Samantha Chigogo Herald Correspondent
Government has endorsed the transformation of polytechnic colleges into degree-offering institutions saying the move will promote entrepreneurship and revive industry.
Polytechnic colleges have been planning to transform into degree-offering institutions and critical preparations are at an advanced stage.
In an interview, the Minister of Higher and Tertiary Education, Science and Technology Development Professor Jonathan Moyo said the transformation process was a welcome initiative in promoting STEM.
“We expect our poly to do something new by finding more creative ways of applying existing knowledge with respect to technological and engineering solutions and that is the kind of transformation they are working on,” he said.
“This is driven by themselves from their experience in response to community and societal developments and needs, it’s something they have been working on for the past two years and I will be surprised if they are not done by the start of the 2018 Academic year.”
Prof Moyo said a number of Polytechnics were well equipped for transformations and there was need to make sure that the launch of the programme is supported.
Harare Polytechnic principal Engineer Tafadzwa Mudondo said technical degrees will promote an economic turnaround for the country.
“People should understand one thing, we intend to offer technical and vocational education degree programmes which will not be in any way a duplicate or replicate of what is being offered at universities across the country,” he said.
“We want to continue in the discourse of where we specialise in skills acquisition giving the student required skills, technology, competencies and characteristics which will enable graduates to revive our industry and drive the industrialisation process in the country.”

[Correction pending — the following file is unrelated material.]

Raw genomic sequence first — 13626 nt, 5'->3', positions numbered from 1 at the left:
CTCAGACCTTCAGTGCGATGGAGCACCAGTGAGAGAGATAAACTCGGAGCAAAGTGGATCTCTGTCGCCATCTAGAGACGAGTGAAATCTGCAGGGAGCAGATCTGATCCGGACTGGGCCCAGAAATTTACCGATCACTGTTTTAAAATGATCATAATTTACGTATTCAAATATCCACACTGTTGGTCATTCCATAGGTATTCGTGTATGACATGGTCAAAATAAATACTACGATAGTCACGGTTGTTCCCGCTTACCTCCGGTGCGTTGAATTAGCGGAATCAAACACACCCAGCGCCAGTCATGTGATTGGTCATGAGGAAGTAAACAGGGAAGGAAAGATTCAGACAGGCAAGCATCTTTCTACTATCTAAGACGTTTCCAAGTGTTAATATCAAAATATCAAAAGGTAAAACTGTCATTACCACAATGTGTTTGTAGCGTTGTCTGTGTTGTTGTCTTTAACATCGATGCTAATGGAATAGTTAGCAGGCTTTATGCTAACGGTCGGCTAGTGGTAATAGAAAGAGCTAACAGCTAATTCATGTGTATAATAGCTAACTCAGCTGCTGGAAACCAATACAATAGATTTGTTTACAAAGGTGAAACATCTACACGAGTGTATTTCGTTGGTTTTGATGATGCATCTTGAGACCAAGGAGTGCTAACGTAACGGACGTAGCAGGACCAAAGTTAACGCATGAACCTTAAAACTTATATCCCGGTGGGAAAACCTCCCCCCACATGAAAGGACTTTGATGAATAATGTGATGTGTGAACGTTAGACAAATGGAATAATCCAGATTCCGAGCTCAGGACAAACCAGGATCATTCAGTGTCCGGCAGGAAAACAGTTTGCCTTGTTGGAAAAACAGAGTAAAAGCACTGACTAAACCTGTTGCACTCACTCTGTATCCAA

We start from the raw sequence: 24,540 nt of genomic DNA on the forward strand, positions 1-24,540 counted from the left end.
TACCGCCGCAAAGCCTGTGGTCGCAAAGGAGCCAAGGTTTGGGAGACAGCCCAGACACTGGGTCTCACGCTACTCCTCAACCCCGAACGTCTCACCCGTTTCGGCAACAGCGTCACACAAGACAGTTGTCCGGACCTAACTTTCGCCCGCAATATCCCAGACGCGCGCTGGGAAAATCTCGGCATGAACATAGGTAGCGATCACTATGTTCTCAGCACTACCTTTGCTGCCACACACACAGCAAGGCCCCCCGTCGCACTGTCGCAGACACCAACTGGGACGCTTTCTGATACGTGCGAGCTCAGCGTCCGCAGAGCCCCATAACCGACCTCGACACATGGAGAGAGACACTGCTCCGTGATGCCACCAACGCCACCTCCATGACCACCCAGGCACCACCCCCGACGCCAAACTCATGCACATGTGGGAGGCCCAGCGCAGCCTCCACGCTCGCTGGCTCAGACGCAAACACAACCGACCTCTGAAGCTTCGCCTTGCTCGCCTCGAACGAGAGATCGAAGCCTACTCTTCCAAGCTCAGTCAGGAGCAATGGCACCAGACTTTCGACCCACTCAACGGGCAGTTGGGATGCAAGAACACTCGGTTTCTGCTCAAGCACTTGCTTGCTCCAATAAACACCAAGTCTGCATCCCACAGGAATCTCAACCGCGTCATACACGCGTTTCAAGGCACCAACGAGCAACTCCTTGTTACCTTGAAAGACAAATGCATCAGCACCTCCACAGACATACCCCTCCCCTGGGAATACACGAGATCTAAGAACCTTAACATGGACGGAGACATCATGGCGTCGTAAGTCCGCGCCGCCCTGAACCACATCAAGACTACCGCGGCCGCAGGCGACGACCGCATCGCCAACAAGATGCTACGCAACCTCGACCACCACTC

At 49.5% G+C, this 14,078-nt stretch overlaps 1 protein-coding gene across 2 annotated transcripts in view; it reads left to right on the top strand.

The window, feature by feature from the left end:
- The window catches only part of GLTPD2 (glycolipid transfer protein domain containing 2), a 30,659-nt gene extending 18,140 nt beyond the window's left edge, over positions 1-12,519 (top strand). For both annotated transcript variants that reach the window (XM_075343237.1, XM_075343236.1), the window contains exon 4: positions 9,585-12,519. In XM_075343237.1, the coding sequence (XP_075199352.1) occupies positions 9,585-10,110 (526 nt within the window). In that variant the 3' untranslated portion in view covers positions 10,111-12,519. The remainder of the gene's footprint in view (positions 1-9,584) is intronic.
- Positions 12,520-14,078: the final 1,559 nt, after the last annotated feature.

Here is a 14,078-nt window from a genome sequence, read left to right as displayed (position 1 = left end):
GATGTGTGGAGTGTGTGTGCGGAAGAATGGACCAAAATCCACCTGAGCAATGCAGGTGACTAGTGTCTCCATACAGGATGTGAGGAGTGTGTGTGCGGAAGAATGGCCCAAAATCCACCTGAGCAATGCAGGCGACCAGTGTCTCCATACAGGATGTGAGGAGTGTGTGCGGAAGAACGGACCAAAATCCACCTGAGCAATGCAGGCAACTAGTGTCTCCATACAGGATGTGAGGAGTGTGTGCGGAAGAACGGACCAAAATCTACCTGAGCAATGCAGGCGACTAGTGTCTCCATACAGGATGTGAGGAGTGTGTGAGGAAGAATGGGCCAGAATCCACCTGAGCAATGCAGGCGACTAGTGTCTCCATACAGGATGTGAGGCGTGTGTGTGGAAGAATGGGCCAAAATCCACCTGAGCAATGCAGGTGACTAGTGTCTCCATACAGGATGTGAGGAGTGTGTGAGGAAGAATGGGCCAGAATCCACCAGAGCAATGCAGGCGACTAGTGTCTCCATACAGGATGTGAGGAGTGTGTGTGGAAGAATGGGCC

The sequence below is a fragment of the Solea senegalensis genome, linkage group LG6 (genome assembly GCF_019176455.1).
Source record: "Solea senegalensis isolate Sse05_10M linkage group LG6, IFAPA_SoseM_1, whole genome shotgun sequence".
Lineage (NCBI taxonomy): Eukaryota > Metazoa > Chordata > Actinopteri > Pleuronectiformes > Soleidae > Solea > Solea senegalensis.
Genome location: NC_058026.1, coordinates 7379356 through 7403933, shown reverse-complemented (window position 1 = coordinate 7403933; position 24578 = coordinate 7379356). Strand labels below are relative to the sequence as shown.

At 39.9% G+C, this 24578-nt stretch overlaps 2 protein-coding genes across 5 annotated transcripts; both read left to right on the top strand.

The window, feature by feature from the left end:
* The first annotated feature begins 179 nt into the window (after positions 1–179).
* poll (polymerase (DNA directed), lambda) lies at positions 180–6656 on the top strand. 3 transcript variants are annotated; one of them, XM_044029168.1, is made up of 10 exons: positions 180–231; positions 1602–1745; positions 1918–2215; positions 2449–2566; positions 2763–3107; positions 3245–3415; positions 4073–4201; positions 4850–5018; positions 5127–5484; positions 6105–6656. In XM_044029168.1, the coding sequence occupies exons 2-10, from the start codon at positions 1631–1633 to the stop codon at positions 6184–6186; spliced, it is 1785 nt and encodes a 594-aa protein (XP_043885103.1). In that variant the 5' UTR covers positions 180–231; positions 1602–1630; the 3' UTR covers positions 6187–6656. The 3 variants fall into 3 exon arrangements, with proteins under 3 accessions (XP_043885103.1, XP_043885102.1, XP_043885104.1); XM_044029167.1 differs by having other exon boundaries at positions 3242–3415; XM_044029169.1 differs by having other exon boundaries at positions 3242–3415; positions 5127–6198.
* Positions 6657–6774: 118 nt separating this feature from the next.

Eng Mudondo said Polytechnics were not converting into universities as they will continue running the same technical programmes, but with a broader capacity and authority to award degrees.
“The current thrust of Harare Poly is we are looking at offering degrees in irrigation engineering which involves the design and manufacture of irrigation equipment which is relevant to Zimbabwe,” he said.
“We are also looking at the introduction of degrees in civil engineering, pharmacy technology, and mass communication to widen our technical base in regard to what we train.
“In terms of infrastructure, human resources capital in the areas indicated we meet the basic minimum requirements to kick start the degree programmes and we are ready.”
Polytechnic institutions have been supporting the country’s tertiary education system with over 70 000 graduates churned out to revive the country’s industries.